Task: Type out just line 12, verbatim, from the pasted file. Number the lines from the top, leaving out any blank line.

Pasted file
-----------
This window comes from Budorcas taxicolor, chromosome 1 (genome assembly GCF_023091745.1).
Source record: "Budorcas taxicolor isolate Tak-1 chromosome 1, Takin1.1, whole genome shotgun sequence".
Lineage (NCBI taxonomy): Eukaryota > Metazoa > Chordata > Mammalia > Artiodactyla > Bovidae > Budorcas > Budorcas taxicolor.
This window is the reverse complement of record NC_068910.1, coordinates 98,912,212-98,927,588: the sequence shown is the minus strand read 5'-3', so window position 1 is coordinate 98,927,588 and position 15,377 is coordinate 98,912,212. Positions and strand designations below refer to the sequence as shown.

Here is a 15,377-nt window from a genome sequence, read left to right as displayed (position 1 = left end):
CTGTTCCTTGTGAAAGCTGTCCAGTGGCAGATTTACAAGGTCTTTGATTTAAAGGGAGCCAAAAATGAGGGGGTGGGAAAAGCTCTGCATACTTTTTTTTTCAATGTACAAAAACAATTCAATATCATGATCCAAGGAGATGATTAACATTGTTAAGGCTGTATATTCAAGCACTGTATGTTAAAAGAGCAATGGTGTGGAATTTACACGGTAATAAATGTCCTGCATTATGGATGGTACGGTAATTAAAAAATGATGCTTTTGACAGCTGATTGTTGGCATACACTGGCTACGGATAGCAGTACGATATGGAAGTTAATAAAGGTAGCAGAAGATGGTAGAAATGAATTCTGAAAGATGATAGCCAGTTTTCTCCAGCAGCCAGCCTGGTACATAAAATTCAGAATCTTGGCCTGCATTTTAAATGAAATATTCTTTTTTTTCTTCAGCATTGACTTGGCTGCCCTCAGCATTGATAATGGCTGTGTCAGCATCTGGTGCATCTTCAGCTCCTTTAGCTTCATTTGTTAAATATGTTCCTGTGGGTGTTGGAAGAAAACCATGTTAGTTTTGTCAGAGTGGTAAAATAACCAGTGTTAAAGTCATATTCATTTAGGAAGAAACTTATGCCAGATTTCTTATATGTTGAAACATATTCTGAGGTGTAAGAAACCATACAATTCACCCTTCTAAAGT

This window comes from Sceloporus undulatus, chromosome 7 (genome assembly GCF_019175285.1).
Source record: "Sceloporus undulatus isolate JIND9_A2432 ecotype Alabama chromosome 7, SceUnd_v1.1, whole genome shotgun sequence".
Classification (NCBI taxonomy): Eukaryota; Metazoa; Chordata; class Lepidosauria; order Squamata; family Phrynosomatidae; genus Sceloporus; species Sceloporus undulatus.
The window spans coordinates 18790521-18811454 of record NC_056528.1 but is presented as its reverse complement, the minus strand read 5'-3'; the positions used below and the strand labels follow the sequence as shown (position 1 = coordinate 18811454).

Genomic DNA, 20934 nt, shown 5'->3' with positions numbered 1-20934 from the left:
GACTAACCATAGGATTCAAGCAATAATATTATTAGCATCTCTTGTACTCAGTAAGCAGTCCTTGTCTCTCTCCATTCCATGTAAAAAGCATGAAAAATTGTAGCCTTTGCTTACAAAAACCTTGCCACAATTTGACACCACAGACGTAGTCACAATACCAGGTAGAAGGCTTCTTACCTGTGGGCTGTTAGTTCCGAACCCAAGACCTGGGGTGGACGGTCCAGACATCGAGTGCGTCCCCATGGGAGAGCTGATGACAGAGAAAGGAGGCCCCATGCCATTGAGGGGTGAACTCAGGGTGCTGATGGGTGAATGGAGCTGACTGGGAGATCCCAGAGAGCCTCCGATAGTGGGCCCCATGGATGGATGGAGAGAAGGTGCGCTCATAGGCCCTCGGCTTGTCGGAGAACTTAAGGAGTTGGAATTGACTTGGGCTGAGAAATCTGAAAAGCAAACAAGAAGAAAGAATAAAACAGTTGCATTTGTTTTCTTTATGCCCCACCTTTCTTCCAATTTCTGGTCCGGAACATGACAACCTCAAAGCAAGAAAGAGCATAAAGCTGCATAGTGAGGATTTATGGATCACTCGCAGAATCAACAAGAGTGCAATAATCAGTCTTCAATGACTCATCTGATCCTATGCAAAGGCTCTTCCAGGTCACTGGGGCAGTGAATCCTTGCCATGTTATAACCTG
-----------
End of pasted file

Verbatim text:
GACTAACCATAGGATTCAAGCAATAATATTATTAGCATCTCTTGTACTCAGTAAGCAGTCCTTGTCTCTCTCCATTCCATGTAAAAAGCATGAAAAATTGTAGCCTTTGCTTACAAAAACCTTGCCACAATTTGACACCACAGACGTAGTCACAATACCAGGTAGAAGGCTTCTTACCTGTGGGCTGTTAGTTCCGAACCCAAGACCTGGGGTGGACGGTCCAGACATCGAGTGCGTCCCCATGGGAGAGCTGATGACAGAGAAAGGAGGCCCCATGCCATTGAGGGGTGAACTCAGGGTGCTGATGGGTGAATGGAGCTGACTGGGAGATCCCAGAGAGCCTCCGATAGTGGGCCCCATGGATGGATGGAGAGAAGGTGCGCTCATAGGCCCTCGGCTTGTCGGAGAACTTAAGGAGTTGGAATTGACTTGGGCTGAGAAATCTGAAAAGCAAACAAGAAGAAAGAATAAAACAGTTGCATTTGTTTTCTTTATGCCCCACCTTTCTTCCAATTTCTGGTCCGGAACATGACAACCTCAAAGCAAGAAAGAGCATAAAGCTGCATAGTGAGGATTTATGGATCACTCGCAGAATCAACAAGAGTGCAATAATCAGTCTTCAATGACTCATCTGATCCTATGCAAAGGCTCTTCCAGGTCACTGGGGCAGTGAATCCTTGCCATGTTATAACCTG